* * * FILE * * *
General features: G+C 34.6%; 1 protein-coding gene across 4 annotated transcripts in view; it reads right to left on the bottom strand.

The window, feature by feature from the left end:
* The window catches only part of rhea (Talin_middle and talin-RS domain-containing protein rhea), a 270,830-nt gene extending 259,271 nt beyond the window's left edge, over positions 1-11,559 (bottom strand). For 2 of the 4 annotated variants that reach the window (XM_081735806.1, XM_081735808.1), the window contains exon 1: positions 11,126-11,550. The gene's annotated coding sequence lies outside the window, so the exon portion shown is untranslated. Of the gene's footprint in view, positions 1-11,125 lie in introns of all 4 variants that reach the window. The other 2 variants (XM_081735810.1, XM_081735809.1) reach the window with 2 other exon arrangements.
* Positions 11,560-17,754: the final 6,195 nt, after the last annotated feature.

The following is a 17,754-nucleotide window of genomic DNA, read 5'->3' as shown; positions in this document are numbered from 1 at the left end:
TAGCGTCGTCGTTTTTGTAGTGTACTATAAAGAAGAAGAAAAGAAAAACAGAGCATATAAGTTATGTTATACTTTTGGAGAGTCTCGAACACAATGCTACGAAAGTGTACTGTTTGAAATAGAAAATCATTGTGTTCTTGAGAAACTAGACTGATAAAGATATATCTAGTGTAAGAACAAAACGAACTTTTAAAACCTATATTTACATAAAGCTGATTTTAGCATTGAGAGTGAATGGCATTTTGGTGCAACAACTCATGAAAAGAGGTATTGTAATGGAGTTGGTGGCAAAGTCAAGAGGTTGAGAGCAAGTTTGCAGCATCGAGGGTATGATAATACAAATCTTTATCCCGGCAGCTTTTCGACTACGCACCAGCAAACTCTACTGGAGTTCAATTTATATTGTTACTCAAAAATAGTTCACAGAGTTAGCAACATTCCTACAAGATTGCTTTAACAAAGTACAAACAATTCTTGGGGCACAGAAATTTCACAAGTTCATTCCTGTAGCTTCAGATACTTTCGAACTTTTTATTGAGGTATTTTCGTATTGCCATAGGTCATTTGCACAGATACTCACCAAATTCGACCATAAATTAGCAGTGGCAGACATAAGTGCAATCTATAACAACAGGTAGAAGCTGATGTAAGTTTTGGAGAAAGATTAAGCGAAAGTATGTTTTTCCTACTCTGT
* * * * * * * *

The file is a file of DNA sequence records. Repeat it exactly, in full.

General features: G+C 34.6%; 1 protein-coding gene across 4 annotated transcripts in view; it reads right to left on the bottom strand.

The window, feature by feature from the left end:
* The window catches only part of rhea (Talin_middle and talin-RS domain-containing protein rhea), a 270,830-nt gene extending 259,271 nt beyond the window's left edge, over positions 1-11,559 (bottom strand). For 2 of the 4 annotated variants that reach the window (XM_081735806.1, XM_081735808.1), the window contains exon 1: positions 11,126-11,550. The gene's annotated coding sequence lies outside the window, so the exon portion shown is untranslated. Of the gene's footprint in view, positions 1-11,125 lie in introns of all 4 variants that reach the window. The other 2 variants (XM_081735810.1, XM_081735809.1) reach the window with 2 other exon arrangements.
* Positions 11,560-17,754: the final 6,195 nt, after the last annotated feature.

The following is a 17,754-nucleotide window of genomic DNA, read 5'->3' as shown; positions in this document are numbered from 1 at the left end:
TAGCGTCGTCGTTTTTGTAGTGTACTATAAAGAAGAAGAAAAGAAAAACAGAGCATATAAGTTATGTTATACTTTTGGAGAGTCTCGAACACAATGCTACGAAAGTGTACTGTTTGAAATAGAAAATCATTGTGTTCTTGAGAAACTAGACTGATAAAGATATATCTAGTGTAAGAACAAAACGAACTTTTAAAACCTATATTTACATAAAGCTGATTTTAGCATTGAGAGTGAATGGCATTTTGGTGCAACAACTCATGAAAAGAGGTATTGTAATGGAGTTGGTGGCAAAGTCAAGAGGTTGAGAGCAAGTTTGCAGCATCGAGGGTATGATAATACAAATCTTTATCCCGGCAGCTTTTCGACTACGCACCAGCAAACTCTACTGGAGTTCAATTTATATTGTTACTCAAAAATAGTTCACAGAGTTAGCAACATTCCTACAAGATTGCTTTAACAAAGTACAAACAATTCTTGGGGCACAGAAATTTCACAAGTTCATTCCTGTAGCTTCAGATACTTTCGAACTTTTTATTGAGGTATTTTCGTATTGCCATAGGTCATTTGCACAGATACTCACCAAATTCGACCATAAATTAGCAGTGGCAGACATAAGTGCAATCTATAACAACAGGTAGAAGCTGATGTAAGTTTTGGAGAAAGATTAAGCGAAAGTATGTTTTTCCTACTCTGT